It's Difficult Enough to Get Disability Benefits - Learn How to Keep Them

Submitted by Daniel on

If you become so severely disabled that you can no longer work and if you are granted Social Security disability benefits, you may wonder if you have to do anything to keep those benefits. The general rule of thumb is that if you remain disabled to the point you cannot work, you are entitled to disability benefits until you reach retirement age. Your benefits will not stop coming at retirement age. Instead, you will no longer receive “disability” benefits but rather “retirement” benefits. The name changes, but the benefits do not.

However, if your disabling condition improves to the point that you are able to make a living, your disability benefits may be suspended or stopped and you will be expected to work and earn your own way until you reach retirement age. In other words, Social Security disability is meant to cover any gaps in your working life that are caused by severe disability; not to insure any particular level of income. A lot of Social Security fraud is the result of disability recipients taking jobs to supplement their disability income, perhaps without realizing that the mere fact they are able to take the job disqualifies them as a disability recipient.

The Social Security Administration (SSA) reviews each disability recipient’s case periodically to make sure nothing in their medical situation has changed since disability benefits were granted. Currently, these medical reviews, called continuing disability reviews, are scheduled every three to seven years.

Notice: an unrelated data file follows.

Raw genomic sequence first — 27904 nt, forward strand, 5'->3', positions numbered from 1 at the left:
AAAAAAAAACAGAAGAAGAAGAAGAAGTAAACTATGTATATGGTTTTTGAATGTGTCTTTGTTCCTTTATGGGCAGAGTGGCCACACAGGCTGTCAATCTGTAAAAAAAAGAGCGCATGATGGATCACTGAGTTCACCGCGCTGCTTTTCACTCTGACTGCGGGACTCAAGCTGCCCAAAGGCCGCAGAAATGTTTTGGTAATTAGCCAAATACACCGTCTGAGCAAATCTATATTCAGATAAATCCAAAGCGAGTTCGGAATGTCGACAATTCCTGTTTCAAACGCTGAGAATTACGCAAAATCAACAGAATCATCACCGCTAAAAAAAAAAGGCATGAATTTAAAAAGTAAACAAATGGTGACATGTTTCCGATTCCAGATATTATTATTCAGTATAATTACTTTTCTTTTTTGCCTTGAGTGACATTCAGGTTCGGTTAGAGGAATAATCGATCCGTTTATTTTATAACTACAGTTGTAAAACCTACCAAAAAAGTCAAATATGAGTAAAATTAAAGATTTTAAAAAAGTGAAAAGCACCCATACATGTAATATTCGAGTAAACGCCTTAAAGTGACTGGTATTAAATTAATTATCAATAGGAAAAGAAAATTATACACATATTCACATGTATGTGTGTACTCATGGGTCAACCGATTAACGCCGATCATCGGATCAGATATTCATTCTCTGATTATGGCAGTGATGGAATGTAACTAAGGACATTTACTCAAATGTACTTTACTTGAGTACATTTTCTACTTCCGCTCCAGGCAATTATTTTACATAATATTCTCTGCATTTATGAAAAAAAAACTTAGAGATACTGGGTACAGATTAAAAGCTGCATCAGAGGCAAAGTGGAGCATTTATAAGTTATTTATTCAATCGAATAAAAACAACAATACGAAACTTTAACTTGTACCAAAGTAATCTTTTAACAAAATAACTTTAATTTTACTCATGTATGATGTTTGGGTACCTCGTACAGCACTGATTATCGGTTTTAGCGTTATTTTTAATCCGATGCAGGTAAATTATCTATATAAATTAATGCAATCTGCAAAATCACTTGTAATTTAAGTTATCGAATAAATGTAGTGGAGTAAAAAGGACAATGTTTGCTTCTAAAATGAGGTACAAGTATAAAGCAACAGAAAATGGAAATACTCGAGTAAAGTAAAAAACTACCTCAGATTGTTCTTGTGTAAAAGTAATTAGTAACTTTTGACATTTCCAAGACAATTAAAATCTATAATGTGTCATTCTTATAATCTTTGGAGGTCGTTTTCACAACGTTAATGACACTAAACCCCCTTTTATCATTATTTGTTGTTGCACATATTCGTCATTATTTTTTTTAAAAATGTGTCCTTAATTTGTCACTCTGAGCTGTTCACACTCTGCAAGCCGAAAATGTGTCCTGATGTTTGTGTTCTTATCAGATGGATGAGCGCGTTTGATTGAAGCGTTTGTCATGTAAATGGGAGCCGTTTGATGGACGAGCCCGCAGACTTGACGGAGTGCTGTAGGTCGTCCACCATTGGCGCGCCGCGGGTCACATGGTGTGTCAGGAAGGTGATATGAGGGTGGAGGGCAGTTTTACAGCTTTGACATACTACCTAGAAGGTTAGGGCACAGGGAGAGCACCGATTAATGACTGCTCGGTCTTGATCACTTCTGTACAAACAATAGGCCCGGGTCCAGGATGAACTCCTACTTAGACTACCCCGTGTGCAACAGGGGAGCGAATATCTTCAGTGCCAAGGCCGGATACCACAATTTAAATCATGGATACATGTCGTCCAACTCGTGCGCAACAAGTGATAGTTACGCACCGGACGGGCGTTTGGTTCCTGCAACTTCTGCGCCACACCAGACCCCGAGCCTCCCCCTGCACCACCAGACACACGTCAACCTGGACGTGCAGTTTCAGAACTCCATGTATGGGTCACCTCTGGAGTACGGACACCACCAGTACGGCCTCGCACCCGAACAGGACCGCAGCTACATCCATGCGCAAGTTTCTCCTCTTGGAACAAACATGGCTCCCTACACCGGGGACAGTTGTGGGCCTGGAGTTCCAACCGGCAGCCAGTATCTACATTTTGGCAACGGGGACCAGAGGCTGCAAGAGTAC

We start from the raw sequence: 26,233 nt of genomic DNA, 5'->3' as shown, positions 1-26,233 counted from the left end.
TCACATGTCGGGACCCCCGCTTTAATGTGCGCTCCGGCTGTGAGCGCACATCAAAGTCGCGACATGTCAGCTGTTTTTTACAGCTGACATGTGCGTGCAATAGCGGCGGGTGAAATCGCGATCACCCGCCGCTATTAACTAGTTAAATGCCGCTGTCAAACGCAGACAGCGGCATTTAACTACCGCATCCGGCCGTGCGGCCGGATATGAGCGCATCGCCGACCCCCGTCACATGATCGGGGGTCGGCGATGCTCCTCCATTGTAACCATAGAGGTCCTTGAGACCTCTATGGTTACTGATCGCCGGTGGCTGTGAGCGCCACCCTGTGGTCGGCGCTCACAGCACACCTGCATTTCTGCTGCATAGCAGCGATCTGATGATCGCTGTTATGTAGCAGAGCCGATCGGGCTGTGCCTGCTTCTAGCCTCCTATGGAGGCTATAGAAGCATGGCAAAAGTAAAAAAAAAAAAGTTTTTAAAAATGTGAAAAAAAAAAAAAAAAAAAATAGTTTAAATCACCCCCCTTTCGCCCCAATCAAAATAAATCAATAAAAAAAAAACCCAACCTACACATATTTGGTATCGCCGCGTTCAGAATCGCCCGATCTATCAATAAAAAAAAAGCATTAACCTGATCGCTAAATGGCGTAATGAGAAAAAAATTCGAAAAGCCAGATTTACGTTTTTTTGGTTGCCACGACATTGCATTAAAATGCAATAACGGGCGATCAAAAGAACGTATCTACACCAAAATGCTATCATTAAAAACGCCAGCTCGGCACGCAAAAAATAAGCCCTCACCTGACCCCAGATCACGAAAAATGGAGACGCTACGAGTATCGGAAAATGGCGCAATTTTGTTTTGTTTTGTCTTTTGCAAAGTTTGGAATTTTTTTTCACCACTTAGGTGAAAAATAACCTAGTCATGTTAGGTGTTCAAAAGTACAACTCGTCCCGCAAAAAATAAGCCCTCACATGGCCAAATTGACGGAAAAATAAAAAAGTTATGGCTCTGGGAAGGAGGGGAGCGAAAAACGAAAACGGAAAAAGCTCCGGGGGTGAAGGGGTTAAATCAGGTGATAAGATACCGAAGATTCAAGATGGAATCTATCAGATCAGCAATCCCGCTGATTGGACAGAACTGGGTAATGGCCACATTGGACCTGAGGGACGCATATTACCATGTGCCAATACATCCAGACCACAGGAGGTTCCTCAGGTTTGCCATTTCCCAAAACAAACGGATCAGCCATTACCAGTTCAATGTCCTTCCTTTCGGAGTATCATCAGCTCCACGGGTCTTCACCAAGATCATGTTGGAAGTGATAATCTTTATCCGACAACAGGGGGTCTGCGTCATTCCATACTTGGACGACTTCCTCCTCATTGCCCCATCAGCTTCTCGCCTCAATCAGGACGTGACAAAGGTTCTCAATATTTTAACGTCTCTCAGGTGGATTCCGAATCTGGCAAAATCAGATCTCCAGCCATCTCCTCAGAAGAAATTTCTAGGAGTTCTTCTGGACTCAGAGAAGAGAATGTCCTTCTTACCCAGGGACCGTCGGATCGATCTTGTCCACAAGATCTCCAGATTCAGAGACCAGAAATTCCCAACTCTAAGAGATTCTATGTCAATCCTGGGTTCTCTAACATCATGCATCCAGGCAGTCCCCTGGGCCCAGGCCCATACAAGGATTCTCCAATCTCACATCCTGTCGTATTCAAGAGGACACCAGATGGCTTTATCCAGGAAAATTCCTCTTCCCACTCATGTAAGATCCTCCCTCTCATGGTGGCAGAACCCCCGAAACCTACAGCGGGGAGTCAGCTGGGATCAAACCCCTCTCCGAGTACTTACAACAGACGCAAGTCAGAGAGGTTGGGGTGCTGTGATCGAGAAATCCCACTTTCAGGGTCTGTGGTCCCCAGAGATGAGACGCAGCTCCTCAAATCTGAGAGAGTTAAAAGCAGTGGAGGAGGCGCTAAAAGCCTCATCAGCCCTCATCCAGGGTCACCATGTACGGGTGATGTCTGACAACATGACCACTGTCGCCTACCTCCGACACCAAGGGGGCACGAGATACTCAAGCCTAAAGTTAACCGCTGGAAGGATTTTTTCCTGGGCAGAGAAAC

If you work after being granted disability benefits, it is important that you stay inside the SSA’s guidelines. If the SSA believes that you are working at a significant level and that you are earning more than the limit allowed, they are likely to conduct and unscheduled review of your situation. If they find that your condition has improved and that you are able to work and have not voluntarily contacted them to cancel your benefits, you will not only have to pay back the benefits paid to you, you will also likely face charges of fraud. It isn’t worth it.

Even those disability recipients who remain severely disabled can innocently run afoul of the system. For example, it is vitally important that you continue to see your doctors regularly after you get disability benefits. The SSA is likely to conclude that your condition has improved if it sees no evidence that you have kept up your doctors’ visits and medical treatments and you are likely to find your benefits canceled.

If your condition has actually improved to the point that the SSA believes you can hold down gainful employment, your benefits will be terminated at the end the review process.

That being said, the vast majority of severely disabled people who receive Social Security disability benefits remain severely disabled, have no trouble showing that they need the benefits they are receiving, and continue to receive their benefits, first as disability payment and then as retirement payments, without pause.

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